District weighs AP test charges
The Armstrong School District could implement a fee for students who underperform on Advanced Placement course tests and several new classes next school year.
The district's administration recommended students who score a 2 or lower, out of a possible 5, on Advance Placement tests pay a fee of $15, according to Shauna Braun-Zukowski, coordinator of curriculum, instruction, assessment and accountability.
Armstrong School District pays for students to take AP tests. Each exam costs $89 per student, Braun-Zukowski said.
The courses, which are weighted, allow students to earn college credit while still in high school.
“We'd still pay the bulk of the exam, but we had some students in past years that would not take the exams seriously,” Braun-Zukowski said. “Some students were not even opening the test booklet.
“And $15 isn't a lot, but at least it would encourage them to put some effort into the exam and course. It's not a large number of students who do it, but it is frustrating.”
She did not supply information on how many students take the AP tests each year, but said no more than about 10 percent of students score a 2 or lower.
Board member Larry Robb said he opposes the fee for both ethical and logistical reasons.
“We should pay for it, but basing the fee on the outcome of their exam, it could be a real hassle collecting,” Robb said. “It's going to be a lot of work, and a fee based on test scores could discourage students from taking these classes.
“For $15, I just don't think it's worth it.”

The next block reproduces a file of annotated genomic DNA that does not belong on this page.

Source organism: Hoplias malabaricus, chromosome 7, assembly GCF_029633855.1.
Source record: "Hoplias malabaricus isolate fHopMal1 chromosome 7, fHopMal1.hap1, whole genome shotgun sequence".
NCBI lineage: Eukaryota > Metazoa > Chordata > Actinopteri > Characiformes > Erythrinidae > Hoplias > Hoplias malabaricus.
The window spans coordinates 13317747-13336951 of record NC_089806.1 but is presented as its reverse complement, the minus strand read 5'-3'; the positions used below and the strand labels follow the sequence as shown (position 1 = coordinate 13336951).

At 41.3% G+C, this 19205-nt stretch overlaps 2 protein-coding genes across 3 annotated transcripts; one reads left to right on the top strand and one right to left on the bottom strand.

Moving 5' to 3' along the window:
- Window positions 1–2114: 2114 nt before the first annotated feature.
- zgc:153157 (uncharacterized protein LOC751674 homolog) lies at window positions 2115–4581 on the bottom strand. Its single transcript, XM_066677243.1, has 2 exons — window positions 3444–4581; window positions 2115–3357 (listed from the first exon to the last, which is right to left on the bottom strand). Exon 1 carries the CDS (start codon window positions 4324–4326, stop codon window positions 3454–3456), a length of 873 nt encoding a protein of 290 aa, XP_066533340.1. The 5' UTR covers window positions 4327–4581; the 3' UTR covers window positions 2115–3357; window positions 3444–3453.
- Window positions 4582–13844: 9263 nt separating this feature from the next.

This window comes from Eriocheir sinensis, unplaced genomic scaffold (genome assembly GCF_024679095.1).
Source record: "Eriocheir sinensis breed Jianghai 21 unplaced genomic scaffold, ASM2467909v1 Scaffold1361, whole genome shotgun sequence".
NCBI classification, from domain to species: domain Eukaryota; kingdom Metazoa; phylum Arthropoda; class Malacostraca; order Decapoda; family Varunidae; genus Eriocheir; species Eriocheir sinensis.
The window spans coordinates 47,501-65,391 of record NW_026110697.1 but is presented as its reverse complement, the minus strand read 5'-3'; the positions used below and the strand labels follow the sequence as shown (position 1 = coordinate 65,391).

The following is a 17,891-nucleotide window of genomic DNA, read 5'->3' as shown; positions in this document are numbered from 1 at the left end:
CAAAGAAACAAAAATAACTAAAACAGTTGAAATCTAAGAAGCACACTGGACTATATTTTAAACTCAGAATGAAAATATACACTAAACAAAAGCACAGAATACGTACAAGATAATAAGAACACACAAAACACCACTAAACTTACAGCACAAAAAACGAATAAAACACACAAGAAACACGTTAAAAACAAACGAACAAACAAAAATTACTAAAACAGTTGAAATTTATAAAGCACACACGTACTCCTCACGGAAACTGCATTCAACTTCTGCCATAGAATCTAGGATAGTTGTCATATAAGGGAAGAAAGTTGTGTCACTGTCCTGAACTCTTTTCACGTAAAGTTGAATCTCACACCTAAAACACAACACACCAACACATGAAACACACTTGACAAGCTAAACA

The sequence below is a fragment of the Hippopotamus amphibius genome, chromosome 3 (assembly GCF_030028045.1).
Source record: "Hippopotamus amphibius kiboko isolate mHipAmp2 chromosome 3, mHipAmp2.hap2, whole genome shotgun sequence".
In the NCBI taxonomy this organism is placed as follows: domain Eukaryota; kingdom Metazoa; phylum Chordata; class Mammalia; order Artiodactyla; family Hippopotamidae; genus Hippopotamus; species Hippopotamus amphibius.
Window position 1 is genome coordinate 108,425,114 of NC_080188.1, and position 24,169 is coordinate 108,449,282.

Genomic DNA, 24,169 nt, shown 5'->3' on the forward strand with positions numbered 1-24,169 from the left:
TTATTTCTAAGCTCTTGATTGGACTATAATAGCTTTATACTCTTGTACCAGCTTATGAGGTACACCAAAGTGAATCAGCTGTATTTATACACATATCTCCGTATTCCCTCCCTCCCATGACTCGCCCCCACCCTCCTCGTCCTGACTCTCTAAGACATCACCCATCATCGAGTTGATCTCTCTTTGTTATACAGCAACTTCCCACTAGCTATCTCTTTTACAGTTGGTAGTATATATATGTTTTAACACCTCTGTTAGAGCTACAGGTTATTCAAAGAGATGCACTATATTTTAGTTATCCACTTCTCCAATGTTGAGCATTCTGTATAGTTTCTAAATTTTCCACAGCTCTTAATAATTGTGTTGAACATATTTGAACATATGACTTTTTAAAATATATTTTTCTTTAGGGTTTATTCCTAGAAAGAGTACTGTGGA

Braun-Zukowski acknowledged collecting the fee would be difficult once the scores were released. She suggested collecting the fee in advance and reimbursing students once scores are released.
Other districts base the cost of exams on performance, including Pine-Richland School District, which gives students half of the exam fee back if they score a 3 or higher, according to Braun-Zukowski.
South Butler School District reimburses the entire cost of the tests if students score a 3 or higher, she said.
New courses sought
In addition to the fee, administrators hope to add about a dozen courses at the secondary level.
They include American Geo-Political Conflict, three computer programming classes, World History, Studio Art 9 and STEAM Art, which incorporates elements of science, technology, engineering, art and mathematics, Braun-Zukowski said.
None of the classes require any additional staff members, she said, but several could cost the district money to establish.
For example, STEAM Art requires the district to buy about 60 iPads, an iPad cart and licenses for Adobe Creative Cloud Software. That totals $66,000.
The equipment, she added, could be used in other classrooms.
In all, the additional classes — which would be offered at Ford City, Kittanning and West Shamokin high schools — would cost the district about $84,500, she said.
Braun-Zukowski said grants may be available to help cover the costs of the STEAM Art requirements.
“We started with 104 courses for our students, and, with what we've presented, we could be up to 119 courses for students in ninth through 12th grades,” Braun-Zukowski said. “That means we've seen a 13 percent growth over the last three years.”
The board plans to vote on the AP exam fee and adding the new courses on Dec. 9 at 7:30 p.m. in West Hills Intermediate School.
Brad Pedersen is a staff writer for Trib Total Media. He can be reached at 724-543-1303, ext. 1337, or firstname.lastname@example.org.
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